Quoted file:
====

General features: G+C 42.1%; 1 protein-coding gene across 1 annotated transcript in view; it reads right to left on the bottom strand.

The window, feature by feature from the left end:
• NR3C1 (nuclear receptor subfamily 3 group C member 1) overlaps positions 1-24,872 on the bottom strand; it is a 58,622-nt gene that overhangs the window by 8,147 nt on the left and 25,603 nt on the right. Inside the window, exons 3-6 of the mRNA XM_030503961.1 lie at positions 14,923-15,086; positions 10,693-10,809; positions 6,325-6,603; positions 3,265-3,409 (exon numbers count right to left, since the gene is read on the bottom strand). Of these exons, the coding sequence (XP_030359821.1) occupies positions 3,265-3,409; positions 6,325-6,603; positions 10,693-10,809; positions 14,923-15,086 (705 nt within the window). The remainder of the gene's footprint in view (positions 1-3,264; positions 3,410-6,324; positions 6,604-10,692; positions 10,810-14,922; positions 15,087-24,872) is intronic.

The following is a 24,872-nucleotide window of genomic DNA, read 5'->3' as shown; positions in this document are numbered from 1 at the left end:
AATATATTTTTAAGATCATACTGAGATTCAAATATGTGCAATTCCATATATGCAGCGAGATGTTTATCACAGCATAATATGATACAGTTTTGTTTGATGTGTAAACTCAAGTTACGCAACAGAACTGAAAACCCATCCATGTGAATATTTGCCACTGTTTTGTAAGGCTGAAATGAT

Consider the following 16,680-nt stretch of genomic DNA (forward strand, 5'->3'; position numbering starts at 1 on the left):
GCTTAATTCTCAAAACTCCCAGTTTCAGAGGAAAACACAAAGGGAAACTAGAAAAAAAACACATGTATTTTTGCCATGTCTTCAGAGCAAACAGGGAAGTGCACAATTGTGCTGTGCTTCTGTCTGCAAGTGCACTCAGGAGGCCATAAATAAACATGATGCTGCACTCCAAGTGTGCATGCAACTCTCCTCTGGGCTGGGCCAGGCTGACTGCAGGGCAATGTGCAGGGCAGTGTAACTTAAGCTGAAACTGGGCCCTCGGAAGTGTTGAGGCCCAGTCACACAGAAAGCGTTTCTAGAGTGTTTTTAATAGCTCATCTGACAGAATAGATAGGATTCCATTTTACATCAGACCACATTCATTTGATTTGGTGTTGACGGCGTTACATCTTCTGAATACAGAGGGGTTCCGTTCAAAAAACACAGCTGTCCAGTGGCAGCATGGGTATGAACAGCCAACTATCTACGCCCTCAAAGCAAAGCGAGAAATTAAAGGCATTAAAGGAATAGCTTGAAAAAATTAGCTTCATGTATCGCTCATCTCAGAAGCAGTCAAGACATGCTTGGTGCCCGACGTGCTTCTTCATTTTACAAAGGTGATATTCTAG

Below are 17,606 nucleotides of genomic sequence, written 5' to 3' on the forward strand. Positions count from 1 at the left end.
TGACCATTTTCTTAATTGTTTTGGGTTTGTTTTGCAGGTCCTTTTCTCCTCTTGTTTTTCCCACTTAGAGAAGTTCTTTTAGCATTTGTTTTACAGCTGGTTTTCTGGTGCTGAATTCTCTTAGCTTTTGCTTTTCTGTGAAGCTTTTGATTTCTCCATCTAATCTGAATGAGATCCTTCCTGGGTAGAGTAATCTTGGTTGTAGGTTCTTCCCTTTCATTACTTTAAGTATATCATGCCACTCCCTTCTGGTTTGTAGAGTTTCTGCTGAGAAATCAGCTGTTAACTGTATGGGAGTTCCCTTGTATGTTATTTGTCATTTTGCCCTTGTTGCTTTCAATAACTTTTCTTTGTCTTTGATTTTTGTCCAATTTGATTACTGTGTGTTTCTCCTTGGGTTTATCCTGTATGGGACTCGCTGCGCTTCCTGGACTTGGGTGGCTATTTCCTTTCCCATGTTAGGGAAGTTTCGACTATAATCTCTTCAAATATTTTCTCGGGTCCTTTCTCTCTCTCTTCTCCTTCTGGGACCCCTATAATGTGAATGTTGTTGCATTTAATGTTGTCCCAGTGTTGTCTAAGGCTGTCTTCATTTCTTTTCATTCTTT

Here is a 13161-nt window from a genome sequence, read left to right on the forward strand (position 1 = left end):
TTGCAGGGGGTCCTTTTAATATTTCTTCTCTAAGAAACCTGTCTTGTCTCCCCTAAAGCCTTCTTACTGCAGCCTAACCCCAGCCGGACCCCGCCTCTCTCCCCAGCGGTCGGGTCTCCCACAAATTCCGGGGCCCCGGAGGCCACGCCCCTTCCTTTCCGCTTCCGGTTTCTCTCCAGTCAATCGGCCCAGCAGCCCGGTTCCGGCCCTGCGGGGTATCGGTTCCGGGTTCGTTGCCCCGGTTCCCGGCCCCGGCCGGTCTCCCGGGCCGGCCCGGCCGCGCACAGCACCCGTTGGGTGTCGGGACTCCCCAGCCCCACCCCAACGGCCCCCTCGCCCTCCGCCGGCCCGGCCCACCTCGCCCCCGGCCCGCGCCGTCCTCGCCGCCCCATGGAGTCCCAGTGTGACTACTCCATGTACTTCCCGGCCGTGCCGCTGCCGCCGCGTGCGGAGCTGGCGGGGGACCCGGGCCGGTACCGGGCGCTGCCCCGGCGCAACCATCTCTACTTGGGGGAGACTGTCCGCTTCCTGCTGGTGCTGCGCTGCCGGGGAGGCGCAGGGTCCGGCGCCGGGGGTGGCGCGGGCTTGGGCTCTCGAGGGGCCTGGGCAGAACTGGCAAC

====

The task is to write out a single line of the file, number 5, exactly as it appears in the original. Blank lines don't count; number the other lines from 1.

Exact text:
AATATATTTTTAAGATCATACTGAGATTCAAATATGTGCAATTCCATATATGCAGCGAGATGTTTATCACAGCATAATATGATACAGTTTTGTTTGATGTGTAAACTCAAGTTACGCAACAGAACTGAAAACCCATCCATGTGAATATTTGCCACTGTTTTGTAAGGCTGAAATGAT